Yesterday, I went back to the last school I taught at full time. I will be helping to train some NQTs soon about the Computing Curriculum – how untraditional of me but hey ho – it’s not all about using the spatula method (flipping things).
I went to say hello to one of my old classes. It was lovely to see them again. I almost got crushed in the spontaneous group hug that ensued. I evidently should have spent more time on the health and safety aspects of group hugs, or more likely it’s just because they are two years older now. A few of them are even taller than me now!!
The most exciting thing for me, however, was the fact that one of the children, who had joined late in the year – around April, and who spoke no English, is chirping away now!! “Miss Gill I can speak English now.”,” You were my first teacher here.” There is something quite magical about an EAL child morphing into an English speaker, the accent, the phrases they have picked up without you realising it, the confidence and fluency.
Their current class teacher is a good friend, as well as one of my old year group partners, another no excuses man. He also knew how much I adored the class and vice versa. Bless the new young TA though, he wasn’t sure how to react to his table of children running off!
I have promised them that I will, when I go back in a few weeks, have made a short video using pictures of my visit to Greece last year. I thought of them often, especially while visiting the Parthenon, which that I had taught them all about. It was an absolute pleasure to teach the Ancient Greece unit with the focus on really acquiring knowledge and it is to the credit of the new curriculum that the history units can be taught with such rigour again.
Yesterday also made me realise that all the “you must be a heartless child-hating monster” spouted is harder to refute when one is not a full-time class teacher, unlike, for example, the Michaela teachers, Quirky Teacher, etc. I do try not to wear rose-tinted glasses when remembering the classes I have taught but I do worry about if I am when responding to such criticisms.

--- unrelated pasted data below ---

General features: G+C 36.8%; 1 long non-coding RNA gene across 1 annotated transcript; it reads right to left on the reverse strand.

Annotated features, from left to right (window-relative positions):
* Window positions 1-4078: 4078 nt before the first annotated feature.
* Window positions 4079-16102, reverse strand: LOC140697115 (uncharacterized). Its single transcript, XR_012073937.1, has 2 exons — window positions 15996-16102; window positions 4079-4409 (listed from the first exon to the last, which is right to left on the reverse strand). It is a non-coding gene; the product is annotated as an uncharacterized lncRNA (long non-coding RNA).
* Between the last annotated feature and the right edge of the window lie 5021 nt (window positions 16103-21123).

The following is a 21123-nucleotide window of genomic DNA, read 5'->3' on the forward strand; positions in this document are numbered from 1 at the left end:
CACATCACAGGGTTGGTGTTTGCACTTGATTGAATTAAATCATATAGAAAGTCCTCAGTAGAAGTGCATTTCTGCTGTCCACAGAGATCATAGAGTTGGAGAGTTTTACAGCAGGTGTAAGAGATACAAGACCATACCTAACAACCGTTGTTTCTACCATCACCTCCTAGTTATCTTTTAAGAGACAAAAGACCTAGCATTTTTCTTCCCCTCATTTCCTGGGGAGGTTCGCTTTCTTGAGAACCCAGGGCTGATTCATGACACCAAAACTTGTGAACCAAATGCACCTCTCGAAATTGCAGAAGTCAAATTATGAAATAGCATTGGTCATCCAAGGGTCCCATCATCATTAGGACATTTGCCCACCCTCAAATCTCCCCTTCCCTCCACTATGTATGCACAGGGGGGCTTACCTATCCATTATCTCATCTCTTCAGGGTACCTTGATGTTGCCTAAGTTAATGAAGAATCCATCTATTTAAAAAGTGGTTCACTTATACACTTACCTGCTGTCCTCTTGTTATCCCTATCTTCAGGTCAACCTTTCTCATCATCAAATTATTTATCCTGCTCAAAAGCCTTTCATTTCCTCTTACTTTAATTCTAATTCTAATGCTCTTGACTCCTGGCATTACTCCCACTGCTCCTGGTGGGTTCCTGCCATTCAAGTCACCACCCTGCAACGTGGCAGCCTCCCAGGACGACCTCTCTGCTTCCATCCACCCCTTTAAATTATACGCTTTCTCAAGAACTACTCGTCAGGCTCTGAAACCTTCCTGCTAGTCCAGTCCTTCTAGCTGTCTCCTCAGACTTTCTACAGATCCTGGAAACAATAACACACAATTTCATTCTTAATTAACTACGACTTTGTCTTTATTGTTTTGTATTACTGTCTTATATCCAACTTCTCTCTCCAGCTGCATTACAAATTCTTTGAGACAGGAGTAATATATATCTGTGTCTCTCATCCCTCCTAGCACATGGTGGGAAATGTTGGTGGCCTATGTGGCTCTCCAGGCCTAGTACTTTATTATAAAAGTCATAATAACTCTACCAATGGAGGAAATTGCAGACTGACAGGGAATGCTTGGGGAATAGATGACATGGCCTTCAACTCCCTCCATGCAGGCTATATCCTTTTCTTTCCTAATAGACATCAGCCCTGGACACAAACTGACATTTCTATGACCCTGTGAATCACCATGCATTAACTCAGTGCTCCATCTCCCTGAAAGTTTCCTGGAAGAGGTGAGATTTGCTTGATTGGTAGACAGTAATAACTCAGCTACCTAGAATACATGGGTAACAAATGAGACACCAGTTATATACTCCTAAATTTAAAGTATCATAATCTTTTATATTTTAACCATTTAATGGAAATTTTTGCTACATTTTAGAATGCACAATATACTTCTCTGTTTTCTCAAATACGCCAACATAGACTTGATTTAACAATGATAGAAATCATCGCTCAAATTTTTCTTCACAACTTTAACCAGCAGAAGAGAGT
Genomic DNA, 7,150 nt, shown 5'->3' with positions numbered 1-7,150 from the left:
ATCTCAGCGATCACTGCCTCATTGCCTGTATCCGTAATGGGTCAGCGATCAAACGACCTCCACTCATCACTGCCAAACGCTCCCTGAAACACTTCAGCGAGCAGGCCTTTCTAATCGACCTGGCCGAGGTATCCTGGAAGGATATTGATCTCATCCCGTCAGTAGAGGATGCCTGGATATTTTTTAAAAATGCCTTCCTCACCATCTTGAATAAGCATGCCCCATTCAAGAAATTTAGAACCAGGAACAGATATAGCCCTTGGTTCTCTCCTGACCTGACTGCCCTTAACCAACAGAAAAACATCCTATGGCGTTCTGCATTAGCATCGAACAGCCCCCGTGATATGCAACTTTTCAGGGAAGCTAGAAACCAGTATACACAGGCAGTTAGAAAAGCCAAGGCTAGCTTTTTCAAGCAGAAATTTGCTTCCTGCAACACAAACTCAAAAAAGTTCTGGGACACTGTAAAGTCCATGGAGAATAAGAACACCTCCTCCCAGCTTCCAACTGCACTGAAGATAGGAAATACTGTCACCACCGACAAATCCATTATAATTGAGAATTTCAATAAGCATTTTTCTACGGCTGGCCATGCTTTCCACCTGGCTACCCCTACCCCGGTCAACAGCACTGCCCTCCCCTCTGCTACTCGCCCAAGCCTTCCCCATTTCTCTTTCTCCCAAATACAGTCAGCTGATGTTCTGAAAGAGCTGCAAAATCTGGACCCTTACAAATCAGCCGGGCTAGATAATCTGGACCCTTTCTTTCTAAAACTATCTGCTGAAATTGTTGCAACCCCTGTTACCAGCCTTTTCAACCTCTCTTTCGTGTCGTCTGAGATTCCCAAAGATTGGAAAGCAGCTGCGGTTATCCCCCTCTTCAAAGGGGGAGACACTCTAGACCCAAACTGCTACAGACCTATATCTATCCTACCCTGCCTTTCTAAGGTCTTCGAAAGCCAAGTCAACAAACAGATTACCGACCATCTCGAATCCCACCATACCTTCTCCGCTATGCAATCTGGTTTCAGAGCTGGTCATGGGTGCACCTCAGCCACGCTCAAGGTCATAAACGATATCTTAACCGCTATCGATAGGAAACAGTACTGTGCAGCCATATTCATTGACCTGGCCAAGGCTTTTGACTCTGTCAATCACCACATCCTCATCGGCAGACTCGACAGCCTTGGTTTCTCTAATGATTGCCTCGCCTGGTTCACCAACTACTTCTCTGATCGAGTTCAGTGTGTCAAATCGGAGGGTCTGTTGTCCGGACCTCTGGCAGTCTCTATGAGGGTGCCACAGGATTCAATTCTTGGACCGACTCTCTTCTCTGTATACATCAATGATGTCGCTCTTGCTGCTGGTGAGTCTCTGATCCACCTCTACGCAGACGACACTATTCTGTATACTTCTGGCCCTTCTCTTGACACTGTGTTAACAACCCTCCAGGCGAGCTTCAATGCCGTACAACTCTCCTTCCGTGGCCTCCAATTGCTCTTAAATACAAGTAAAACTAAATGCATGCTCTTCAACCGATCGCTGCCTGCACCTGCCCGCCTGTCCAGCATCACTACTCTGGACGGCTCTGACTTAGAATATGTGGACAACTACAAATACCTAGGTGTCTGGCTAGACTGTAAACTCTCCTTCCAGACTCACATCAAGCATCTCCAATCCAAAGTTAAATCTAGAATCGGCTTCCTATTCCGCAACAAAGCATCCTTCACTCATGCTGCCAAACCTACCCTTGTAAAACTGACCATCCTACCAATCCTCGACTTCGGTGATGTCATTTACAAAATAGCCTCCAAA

So it was a necessary, as well as a lovely, reminder of what my relationships with the children were actually like. The idea that no excuses, traditional, formal teachers have negative if any, relationship with the children they teach is simply not true.
The only negative relationships I’ve had in the schools I’ve worked in were with parents and other staff members, who made excuses for poor behaviour and were unsupportive.
The children? The overwhelming majority accepted I was strict, met my expectations, followed the rules or accepted the consequences if they didn’t, and learnt lots. There is always such a fixation on the initial setting of boundaries, enforcing consequences, etc from those who believe no excuses is wrong but what they appear blind to is how much easier it is over the course of the year. How much trust there is, respect there is, the greater ability and time to build positive relationships with children, because one is not dealing with constant disruptive behaviour of the low or serious kind.
It doesn’t matter if some people feel the need to demonise teachers like me. Right now, I don’t care. I’m going to make the video, show it to my old class, feel proud of the lovely children they still are and hope that they might one day make the journeys themselves to connect with what remains of the Ancient Civilisations.
Oh and hopefully not be crushed in a group hug!!